On Wednesday we received a call regarding a fishing line entanglement of a turtle in the nearby Lixouri port. Thankfully a few members of our fast-thinking team were able to rush down immediately to locate this turtle, which had fortunately freed itself from the line, with the reassurance of our core team double checking the carapace and flippers for any remaining fishing line before they were able to swim away freely. Incidents like this truly prove how important it is to keep our oceans as clean and free of fishing lines as possible, to ensure a more harmonious world for both humans and sea turtles.
On Saturday our morning survey team discovered that several hatchling tracks had emerged outside any of our protected nests. After following the tracks across the beach, it was concluded that they originated from the vegetation towards the back of the beach, where we had no record of a protected nest. Although some tracks went straight to the sea, most were disorientated, likely due to the severity of the light pollution from the nearby beach bar, hotel and street lamps. Our team relocated this nest further along the beach where light pollution is less prominent.
During any free time outside ensuring those hatchlings take their first few breaths and scribing nest inventories, our creative volunteers have partaken in a variety of activities, such as creating origami turtles out of green cards and decorating the carapace with previously sifted microplastics, which hold both direct and indirect effects on our sea turtles, from the chemicals leaching into our oceans to increasing the temperature of the sand and causing interference with the ordinary incubation process.
As we move into the next week of hatching season, we are beyond excited to keep track of our hatching nests and cannot wait to keep you all up to date with any new nests that may start hatching; likewise, we are also keeping our fingers crossed for a few last nests of the season, so we can feel that drop one last time!
Written by Mia Holman and Kathryn Skazick
Skala Field Station
In the past ten weeks, the Marine and Coastal Conservation project has welcomed 27 dedicated volunteers from all across Europe and even the United States who have worked hard throughout their stay collecting a variety of data daily and preparing it for processing. With their help and feedback we have managed to improve this newly established project, determine the coverage of different plants on the sand dunes, map a big portion of the seafloor and dunes in both Skala and Mounda and also identify the threats these ecosystems face in these areas.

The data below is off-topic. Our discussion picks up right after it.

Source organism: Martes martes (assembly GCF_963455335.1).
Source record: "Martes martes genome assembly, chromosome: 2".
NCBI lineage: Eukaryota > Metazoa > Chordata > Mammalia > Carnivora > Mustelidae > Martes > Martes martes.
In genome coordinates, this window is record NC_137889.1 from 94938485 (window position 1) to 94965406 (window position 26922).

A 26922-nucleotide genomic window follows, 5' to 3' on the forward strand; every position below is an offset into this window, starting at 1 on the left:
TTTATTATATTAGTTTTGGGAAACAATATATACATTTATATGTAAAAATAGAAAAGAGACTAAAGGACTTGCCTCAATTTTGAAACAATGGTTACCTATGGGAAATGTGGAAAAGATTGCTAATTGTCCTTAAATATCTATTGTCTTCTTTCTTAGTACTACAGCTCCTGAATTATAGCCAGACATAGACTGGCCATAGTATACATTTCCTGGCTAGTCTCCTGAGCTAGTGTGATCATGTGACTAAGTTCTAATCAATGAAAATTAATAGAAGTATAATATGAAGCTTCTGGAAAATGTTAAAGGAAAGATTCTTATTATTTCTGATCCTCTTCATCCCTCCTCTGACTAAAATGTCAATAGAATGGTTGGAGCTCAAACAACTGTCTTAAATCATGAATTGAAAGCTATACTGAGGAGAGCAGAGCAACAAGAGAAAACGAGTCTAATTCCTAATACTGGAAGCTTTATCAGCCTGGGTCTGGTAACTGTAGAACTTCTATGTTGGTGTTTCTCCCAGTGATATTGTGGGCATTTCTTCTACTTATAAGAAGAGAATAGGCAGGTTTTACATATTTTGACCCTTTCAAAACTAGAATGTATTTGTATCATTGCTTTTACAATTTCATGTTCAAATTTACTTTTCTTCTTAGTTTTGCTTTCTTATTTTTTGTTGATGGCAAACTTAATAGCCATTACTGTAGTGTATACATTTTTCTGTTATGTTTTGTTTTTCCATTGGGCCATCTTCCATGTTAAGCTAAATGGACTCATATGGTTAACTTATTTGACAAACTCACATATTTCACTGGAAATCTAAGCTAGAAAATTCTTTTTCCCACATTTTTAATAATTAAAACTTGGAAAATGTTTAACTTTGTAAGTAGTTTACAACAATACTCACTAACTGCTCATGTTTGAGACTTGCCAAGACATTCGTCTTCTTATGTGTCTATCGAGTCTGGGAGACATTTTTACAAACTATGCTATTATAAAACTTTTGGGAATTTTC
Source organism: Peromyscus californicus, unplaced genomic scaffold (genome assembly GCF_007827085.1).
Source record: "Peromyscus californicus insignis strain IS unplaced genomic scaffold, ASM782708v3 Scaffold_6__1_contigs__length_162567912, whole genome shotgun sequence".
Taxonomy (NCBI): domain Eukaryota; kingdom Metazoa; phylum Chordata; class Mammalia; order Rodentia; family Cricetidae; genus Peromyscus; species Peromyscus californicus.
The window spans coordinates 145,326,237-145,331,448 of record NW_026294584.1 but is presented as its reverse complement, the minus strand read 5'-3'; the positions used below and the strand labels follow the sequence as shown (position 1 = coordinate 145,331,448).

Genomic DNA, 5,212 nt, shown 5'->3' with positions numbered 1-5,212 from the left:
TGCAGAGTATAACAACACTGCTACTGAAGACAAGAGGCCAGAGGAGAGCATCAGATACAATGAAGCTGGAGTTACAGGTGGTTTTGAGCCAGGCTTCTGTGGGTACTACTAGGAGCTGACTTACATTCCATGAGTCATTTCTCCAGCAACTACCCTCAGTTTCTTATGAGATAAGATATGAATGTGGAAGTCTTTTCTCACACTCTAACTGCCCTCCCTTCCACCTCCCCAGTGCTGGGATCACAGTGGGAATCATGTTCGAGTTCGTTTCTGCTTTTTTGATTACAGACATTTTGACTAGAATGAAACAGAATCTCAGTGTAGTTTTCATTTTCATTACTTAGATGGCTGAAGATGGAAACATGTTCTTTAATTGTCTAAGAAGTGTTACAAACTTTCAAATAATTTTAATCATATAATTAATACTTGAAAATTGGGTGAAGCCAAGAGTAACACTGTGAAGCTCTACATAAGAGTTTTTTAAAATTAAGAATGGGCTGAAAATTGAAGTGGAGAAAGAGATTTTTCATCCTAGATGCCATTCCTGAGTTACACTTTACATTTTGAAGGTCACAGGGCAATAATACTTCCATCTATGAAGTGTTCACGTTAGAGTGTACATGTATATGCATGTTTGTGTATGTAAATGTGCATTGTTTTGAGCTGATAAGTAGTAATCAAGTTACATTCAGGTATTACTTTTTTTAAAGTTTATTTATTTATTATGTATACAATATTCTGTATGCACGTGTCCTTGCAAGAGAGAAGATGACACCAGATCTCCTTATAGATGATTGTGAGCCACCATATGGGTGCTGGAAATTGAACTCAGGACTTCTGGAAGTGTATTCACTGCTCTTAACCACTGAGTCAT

Through their efforts we have completed 30 Posidonia surveys, 45 sand dune habitat surveys, 36 litter picking surveys and 19 drone surveys. We have identified 18 plant species found on coastal sand dunes that hadn’t been officially recorded in this region before and have removed 60 sacks of rubbish from our beaches. The team has also reported that the sand dunes on the South end of Mounda beach is the most polluted area followed by the area near the hotel on the same beach. This might be due to the lack of bins in those locations, which is something we could work towards in the future. On the other hand, Skala is relatively clean with trash found mostly along the road and near bins. This might be attributed to beach bar owners who try to keep the area around sunbeds clean to attract clients.
During our snorkelling surveys, our team often see drags created by chains and anchors which can be detrimental to Posidonia meadows since they rip out the plant, not allowing it to develop and extend toward the shore. This is mostly seen on Skala, which is highly touristic and many leisure boats like to stop there. Unfortunately, we have noticed that these boats stop near the locations where we’ve observed young Posidonia shoots posing a great threat to the forming meadows.
On Thursday we welcomed the fifth group of volunteers and we realised that we are past the middle of the season with only three groups and eight weeks remaining. On their first Posidonia survey, the team saw a flying gurnard (Dactylopterus volitans), a ray and a starfish and now they can’t wait to go snorkelling and further explore the Mediterranean!
Written by Katiana Vlachopoulou